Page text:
We define consistency here as having the same type of media diet in at least two out of the three surveys. For example, we identify those Americans who got political news only from sources with like-minded audiences in at least two of the three surveys (e.g., Republicans who only used sources with right-leaning audiences and Democrats who only used sources with left-leaning audiences in at least two surveys) and respondents who got news from sources whose audiences had mixed political views or leaned toward the other side in at least two of the three surveys. See the appendix for more details.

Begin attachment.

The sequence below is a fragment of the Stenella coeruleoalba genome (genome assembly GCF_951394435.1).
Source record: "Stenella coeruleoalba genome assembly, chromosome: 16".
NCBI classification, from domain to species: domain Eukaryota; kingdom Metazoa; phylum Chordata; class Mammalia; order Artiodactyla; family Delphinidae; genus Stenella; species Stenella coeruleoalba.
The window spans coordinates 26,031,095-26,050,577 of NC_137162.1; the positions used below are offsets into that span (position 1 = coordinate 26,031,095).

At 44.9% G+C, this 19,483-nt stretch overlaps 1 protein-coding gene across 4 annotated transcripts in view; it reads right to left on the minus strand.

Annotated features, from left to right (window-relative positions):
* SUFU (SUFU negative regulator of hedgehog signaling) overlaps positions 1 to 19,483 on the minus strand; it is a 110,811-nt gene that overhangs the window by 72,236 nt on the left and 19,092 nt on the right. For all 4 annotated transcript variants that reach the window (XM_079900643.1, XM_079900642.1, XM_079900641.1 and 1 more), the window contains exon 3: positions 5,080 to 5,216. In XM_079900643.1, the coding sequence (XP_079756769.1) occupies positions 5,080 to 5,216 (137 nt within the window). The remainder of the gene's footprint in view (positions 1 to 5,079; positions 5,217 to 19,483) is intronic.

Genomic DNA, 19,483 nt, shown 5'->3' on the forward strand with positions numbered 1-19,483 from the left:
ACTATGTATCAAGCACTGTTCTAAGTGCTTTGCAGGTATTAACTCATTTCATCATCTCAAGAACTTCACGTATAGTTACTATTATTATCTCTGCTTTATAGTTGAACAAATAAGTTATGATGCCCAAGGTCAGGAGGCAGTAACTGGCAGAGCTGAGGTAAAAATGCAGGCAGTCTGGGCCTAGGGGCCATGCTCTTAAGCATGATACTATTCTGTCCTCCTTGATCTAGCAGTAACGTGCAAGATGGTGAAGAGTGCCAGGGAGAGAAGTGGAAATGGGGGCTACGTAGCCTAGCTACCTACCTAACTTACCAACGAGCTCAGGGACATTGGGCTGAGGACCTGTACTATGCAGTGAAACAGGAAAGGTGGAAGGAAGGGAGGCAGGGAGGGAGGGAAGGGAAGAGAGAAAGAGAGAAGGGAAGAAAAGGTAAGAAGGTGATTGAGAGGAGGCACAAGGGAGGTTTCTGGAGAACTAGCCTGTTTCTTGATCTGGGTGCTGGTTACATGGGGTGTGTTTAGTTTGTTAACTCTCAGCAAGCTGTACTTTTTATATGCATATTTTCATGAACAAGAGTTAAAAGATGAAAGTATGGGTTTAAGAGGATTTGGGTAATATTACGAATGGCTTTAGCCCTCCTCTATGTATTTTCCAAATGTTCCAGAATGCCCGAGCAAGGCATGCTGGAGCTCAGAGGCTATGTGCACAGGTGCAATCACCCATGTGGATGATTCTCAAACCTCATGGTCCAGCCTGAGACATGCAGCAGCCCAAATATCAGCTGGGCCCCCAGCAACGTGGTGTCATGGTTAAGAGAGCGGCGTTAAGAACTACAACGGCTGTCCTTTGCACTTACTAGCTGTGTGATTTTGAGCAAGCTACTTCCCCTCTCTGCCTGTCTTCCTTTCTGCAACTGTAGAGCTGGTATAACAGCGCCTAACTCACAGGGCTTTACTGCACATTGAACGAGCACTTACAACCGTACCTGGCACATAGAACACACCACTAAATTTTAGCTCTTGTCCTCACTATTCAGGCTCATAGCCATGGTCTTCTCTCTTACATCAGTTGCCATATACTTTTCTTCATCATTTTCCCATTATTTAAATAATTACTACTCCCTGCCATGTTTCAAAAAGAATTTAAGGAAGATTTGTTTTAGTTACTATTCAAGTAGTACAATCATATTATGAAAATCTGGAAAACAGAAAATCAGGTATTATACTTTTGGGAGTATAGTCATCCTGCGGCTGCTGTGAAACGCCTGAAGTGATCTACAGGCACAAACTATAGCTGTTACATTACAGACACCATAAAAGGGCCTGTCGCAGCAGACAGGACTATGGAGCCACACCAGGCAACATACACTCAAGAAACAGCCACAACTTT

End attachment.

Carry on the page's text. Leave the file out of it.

Takeaway #1: About a quarter of Republicans and Democrats consistently turned to partisan news media bubbles

Chart shows minorities of partisans consistently relied only on news outlets whose audiences lean their way politicallyOverall, 24% of Republicans and Republican-leaning independents consistently turned only to sources with right-leaning audiences in at least two of three Pathways surveys, and 25% of Democrats and Democratic-leaning independents chose only outlets with left-leaning audiences in at least two of the three surveys. Another 48% of Democrats and 34% of Republicans used sources with audiences that are politically mixed (e.g., the ABC, CBS or NBC TV networks) or that tilt toward the other end of the political spectrum in at least two of the three surveys.1